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Social Media Optimisation

search engine marketing trainingThe rapid rise in user generated content (UGC) triggered by the platforms like blogger and YouTube, or the social networks like MySpace or Linked-In, has started to have a real effect on how SEO works. The challenge is the exploding number of links as these new publishing formats trigger a step-change in the connectedness of pages. This is much more like the original read: write web envisaged by Tim Berners-Lee, and the democratisation of access to publishing tools means that just about anyone can now easily write their own content and produce professional web pages without knowing a thing about HTML or the technology side of content management systems.

With blogs hitting the mainstream a few years ago, the volume of links they generate has swelled to the point where these connections are materially starting to affect the search ranking and PageRank of sites. That's an opportunity for savvy search marketers, and it's given rise to a branch of SEO that optimises these new social media. Get it right, and the linkages can be solicited to boost your rankings: it's a new flavour of what bloggers have been calling 'google juice' for years.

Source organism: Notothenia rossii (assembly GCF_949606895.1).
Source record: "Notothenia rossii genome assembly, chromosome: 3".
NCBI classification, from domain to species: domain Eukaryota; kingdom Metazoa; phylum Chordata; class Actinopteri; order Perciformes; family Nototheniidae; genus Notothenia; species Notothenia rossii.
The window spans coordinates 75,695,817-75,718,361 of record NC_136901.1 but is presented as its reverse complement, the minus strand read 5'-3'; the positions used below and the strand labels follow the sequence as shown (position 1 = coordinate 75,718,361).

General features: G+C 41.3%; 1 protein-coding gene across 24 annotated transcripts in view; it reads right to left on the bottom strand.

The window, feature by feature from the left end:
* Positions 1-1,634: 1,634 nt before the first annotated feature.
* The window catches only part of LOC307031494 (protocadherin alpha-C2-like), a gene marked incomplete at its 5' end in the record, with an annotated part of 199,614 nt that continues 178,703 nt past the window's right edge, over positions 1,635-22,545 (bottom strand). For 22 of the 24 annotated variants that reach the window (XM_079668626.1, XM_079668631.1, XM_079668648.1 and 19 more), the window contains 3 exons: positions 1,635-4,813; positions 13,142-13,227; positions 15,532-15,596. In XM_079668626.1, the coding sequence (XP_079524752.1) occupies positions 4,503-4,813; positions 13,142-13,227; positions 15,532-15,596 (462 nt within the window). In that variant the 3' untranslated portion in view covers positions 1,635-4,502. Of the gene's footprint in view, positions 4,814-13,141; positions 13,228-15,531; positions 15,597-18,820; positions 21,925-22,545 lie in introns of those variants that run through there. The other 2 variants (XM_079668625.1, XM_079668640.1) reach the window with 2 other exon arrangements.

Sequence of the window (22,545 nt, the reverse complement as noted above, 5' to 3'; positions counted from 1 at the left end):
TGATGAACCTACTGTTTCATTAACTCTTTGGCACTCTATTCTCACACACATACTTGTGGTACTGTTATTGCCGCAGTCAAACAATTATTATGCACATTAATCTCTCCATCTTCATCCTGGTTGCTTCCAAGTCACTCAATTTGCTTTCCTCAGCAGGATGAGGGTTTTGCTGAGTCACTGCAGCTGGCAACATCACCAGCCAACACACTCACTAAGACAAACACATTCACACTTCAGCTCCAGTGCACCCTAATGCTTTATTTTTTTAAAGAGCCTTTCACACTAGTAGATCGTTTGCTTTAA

At the core is the idea that the webpage you're trying to promote gets a piece of attractive marketable content so that other people want to link their pages to it; lots and lots of other people. This process is often called 'link baiting' and has become an acceptable SEO practice, but until the last couple of years it was really confined to just a tiny portion of super web-savvy bloggers and agencies.

Wikipedia provides a nice round-up of types of link bait.

  • LInformational Hooks - Provide information that a reader may find very useful. Some rare tips and tricks or any personal experience through which readers can benefit.
  • News Hooks - Provide fresh information and garner citations and links as the news spreads.
  • Humour Hooks - Tell a funny story or a joke. A bizarre picture of your subject or mocking cartoons can also prove to be a link bait.
  • Evil Hooks - Saying something unpopular or mean may also yield a lot of attention. Writing about something that is not appealing about a product or a popular blogger. Provide strong reasons for it.
  • Tool Hooks - Create some sort of tool that is useful enough that people link to it.

For me the strongest of these are the tools and applications because they provide functionality in a way that will add incredible value to the linking site - after all content can be more easily created than toolkits most of the time.

In our advanced Digital Training Academies we think about linkbaiting and how it can be applied. How could you use it?

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